It is also easy to under estimate what you need to keep in your account for operating expenses and your next inventory run. What we recommend is to have multiple bank accounts with specific purposes. This methodology is outlined in both Profit First by Mike Michalowicz and in my book Profit First for Ecommerce Sellers.
We can oversimply this methodology by, at a minimum, having:
● A banking account for their operating expenses.
● A banking account for their inventory.
● A savings account to start putting some money aside for profit, or for a rainy day.
With just these three bank accounts, you are able to separate out that inventory. Think of it as the envelope system for business. This methodology is especially helpful for those that find maintaining a complicated cash flow sheet or using the cash flow reports in Quickbooks or Xero overwhelming.
I recommend to my clients that when they get a deposit from Amazon, they calculate how much of that deposit relates to the cost of the inventory so they can set aside the funds to replenish it. If they get a deposit for $10,000, and they know that the product that they just sold to replace it would be $5000, they just send that money into the inventory bank account.
This allows you to set aside those funds so that you know how much money you have to spend to buy your next round of inventory. It also makes it clearer how much money you have to invest in additional products.
Just by separating it out in a separate bank account, you have the visibility to be able to forecast how you're doing in capturing those funds to make the next purchase. When people do that they kind of become their own bank – they protect that money so that they can make those purchases to keep the inventory flowing.
Often when sellers don't do this, those funds get frittered away. Then they end up typically having to use some kind of debt to buy their next round of inventory. Once you get into that debt cycle, it is really hard to break it.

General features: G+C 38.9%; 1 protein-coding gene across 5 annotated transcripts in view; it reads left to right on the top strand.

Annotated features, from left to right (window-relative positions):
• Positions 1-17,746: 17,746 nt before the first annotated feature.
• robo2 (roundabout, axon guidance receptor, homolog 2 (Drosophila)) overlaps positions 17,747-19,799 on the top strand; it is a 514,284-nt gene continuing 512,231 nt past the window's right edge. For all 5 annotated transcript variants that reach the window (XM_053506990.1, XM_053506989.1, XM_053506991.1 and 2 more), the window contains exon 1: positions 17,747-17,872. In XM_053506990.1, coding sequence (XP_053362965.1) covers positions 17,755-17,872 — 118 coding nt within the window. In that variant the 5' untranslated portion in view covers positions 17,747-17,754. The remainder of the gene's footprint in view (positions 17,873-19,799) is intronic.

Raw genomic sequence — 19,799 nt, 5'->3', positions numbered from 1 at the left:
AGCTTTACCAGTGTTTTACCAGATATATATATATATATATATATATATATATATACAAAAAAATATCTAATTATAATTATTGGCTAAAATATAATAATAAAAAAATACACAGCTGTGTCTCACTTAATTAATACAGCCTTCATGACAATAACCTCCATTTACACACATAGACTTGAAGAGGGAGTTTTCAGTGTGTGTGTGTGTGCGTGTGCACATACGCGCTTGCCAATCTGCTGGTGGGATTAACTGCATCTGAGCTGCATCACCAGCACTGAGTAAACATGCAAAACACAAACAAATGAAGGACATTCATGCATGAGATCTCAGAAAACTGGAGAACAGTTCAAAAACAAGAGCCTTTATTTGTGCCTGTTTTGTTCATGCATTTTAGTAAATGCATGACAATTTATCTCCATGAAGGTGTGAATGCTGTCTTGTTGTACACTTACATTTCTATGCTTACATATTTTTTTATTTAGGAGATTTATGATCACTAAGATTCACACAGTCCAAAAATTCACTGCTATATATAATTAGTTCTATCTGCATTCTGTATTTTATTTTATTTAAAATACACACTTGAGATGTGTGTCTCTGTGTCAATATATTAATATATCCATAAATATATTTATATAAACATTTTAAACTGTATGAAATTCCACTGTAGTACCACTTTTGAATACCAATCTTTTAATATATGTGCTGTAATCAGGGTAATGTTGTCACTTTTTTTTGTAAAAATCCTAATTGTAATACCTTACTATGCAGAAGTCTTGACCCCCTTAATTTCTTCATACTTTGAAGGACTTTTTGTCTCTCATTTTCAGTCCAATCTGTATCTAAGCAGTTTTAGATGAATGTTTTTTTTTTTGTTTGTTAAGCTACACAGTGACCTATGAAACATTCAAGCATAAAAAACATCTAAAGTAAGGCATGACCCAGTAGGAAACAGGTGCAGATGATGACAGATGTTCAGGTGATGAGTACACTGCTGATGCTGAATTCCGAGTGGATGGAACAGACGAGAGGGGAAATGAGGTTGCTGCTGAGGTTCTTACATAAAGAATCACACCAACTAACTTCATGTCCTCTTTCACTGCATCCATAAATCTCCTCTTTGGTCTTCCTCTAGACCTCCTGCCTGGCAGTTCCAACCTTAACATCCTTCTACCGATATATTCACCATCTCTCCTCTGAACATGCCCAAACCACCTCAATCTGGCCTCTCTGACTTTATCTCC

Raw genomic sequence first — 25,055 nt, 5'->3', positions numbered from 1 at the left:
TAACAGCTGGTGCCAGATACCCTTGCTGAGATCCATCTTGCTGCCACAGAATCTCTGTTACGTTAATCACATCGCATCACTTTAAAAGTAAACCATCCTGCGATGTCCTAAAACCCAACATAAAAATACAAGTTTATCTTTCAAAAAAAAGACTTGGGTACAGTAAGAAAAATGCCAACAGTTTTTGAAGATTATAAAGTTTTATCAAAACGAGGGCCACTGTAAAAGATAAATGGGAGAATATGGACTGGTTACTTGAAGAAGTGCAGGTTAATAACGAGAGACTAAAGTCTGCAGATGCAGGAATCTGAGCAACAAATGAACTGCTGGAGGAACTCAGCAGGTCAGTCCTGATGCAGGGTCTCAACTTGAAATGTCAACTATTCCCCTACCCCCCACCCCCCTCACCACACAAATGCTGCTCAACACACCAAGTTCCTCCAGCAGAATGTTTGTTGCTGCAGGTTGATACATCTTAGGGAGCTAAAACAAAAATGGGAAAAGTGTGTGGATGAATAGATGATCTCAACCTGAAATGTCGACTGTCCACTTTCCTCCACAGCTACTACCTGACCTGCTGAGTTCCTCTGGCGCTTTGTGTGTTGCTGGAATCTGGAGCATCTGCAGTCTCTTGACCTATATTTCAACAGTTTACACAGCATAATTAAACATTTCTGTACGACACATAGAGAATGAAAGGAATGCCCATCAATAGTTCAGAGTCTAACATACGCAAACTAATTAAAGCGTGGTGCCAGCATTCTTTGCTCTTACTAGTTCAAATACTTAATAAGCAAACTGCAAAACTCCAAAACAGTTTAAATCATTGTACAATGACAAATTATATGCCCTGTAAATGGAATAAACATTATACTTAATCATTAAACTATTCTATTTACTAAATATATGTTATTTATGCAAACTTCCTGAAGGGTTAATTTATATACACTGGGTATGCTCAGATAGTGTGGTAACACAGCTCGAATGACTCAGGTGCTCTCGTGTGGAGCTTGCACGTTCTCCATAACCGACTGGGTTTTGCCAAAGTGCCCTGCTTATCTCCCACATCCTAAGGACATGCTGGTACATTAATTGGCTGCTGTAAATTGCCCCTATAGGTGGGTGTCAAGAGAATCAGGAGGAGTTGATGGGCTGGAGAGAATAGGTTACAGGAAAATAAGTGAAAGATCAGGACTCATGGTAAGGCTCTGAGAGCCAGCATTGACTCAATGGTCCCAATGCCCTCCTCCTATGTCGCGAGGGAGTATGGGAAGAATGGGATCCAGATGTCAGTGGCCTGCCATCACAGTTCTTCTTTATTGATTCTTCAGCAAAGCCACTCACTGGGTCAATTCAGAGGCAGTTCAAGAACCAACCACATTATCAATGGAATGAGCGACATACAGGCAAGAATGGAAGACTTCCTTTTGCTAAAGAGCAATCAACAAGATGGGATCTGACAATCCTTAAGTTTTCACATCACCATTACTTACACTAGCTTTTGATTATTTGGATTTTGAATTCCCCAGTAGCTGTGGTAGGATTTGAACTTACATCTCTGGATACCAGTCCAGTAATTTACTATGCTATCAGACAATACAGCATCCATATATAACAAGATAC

Our most successful clients are the ones that are able to set aside their inventory from their sales. Oftentimes, if they're wanting to grow, they move the replacement costs - plus some percentage - over so that they can increase the amount they can spend inventory the next purchase.
7. Be able to adjust your business to Amazon policy changes, supply chain changes, low seasons, or unexpected expenses.
If businesses are in a negative position, typically, they have used borrowed capital to keep things going. The first thing we do with new clients is to help people get their cash flow under control is to work them out of debt, and build up their bank account to the where they are their own bank. Meaning, they are less reliant on debt to grow their business.
It’s interesting. When the Amazon policy changes happened in March, I had two kinds of emails. One was from clients that were not working within this methodology, and they were panicking. They didn't know how they were going to make do until things sorted themselves out, and so we went into a very traditional 13-week cash flow planning methodology with those clients.
The other kind of emails I got were: “thank you so much, we've got our reserve, we've got inventory money set aside, and we're going to be fine.” And then after a few weeks, when things started really going crazy, and everything was selling 3X or 5X on Amazon, we started getting emails saying: “I am so grateful I had this money set aside, because I can really now take advantage of the opportunity that's out there.” So those are the kinds of results that we're seeing with people that are putting this in place.
Have reserve funds in the business so that you don’t have to come up with personal money, or negotiate how you're going to get your mortgage paid. Those kinds of things - having the business have a backup - really can protect your personal credit in a downturn.
If you're curious about how to start managing your inventory cash flow better, there's a whole chapter called ‘Inventory Insanity’ in the book Profit First for Ecommerce Sellers. You can also read the blog on the bookskeep website.
If you're trying to grow your business on Amazon, it's not enough to just focus on making sure that you're up to date on current marketing technologies or the most current marketing techniques and tactics. It's also really important that you have a strong foundation in understanding not only your overall cash flow, but the way that your inventory and your cash flow relate to each other.